During the long winter months, you may find yourself craving heavier meals and comfort foods. Maybe it's because the cold weather keeps you indoors and comfort foods are more convenient, or you feel nostalgic for certain foods when winter rolls around. Whatever the reason, it's completely natural! But it's also important for you to still enjoy the foods you love without letting them totally sabotage your healthy eating efforts. Take these tips into account when your comfort food cravings strike.
Eat More for Less with Fruits and Veggies
You may have realized by now that fruits and veggies are an important part of a balanced diet. They contain a dose of fiber and antioxidants, which help boost your immune system during the winter months. But including more fruits and veggies also allows you to eat more for less, meaning fruits and veggies help bulk up meals on fewer calories:
- Pair your entrￃﾩe with a winter vegetable or salad, such as beet salad or a side of Brussels sprouts.
Warm Up to Soup
Having soup as an appetizer to a meal can help you keep your appetite in control when delving into the main course that is often dense with calories. A bowl of soup pairs well with a half of a sandwich for lunch and can be a vehicle for fiber, which keeps you fuller longer. Just steer clear of soups that are cream-based or laden with rice or noodles, which add excess refined carbohydrates. A broth-based soup with beans, veggies, and whole grains -- such as barley, brown rice, or quinoa -- are great bets, add variety, and give you a healthy dose of the carbs you crave during winter. To save on sodium, make your own soup at home or choose low-sodium varieties at the store.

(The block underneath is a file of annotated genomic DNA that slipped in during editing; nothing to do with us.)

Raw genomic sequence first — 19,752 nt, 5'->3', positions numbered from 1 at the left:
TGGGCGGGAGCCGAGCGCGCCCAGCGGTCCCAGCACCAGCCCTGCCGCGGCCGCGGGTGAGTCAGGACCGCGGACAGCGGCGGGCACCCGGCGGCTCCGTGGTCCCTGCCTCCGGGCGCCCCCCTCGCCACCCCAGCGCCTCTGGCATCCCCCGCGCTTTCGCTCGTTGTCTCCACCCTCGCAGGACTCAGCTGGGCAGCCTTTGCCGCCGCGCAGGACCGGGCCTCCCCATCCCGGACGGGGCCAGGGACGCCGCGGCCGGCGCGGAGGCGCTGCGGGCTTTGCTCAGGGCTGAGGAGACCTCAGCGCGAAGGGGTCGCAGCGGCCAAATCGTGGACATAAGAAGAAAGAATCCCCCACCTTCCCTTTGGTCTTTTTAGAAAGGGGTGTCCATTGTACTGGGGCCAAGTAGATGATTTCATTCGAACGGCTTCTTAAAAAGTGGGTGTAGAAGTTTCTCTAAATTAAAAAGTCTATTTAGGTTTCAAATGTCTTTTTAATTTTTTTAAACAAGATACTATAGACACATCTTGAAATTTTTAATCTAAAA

Make Healthy Swaps
You can improve the nutrition profile of your favorite recipes just by making swaps for common ingredients. Plug in your favorite recipe at CalorieCount.com to see how swaps can change the recipe's nutrition facts label.
- In dishes such as chicken pot pie, mac and cheese, grilled cheese, fried chicken: Instead of using full-fat milk, cheese, or buttermilk, try low-fat versions to save on calories and saturated fat.
Go Ahead, Eat Dessert
Last year, researchers in Tel Aviv found that people who ate dessert with breakfast -- a piece of chocolate cake or a cookie, for example -- actually lost more weight than those who didn't. When you completely avoid your favorite sweet treat, you end up feeling deprived. In fact, you may end up eating more or even indulging in that exact food you tried to give up. You don't have to have it for breakfast, but you're better off budgeting for dessert instead of pretending you can really give it up forever. My advice is to pair it with more nutrient-dense foods -- for example, a cookie plus a glass of low-fat milk and piece of fruit -- for a bigger snack so that you're less tempted to grab cookie number two from the bag. Using these tips, you can have your cake, and eat it too, all winter long!
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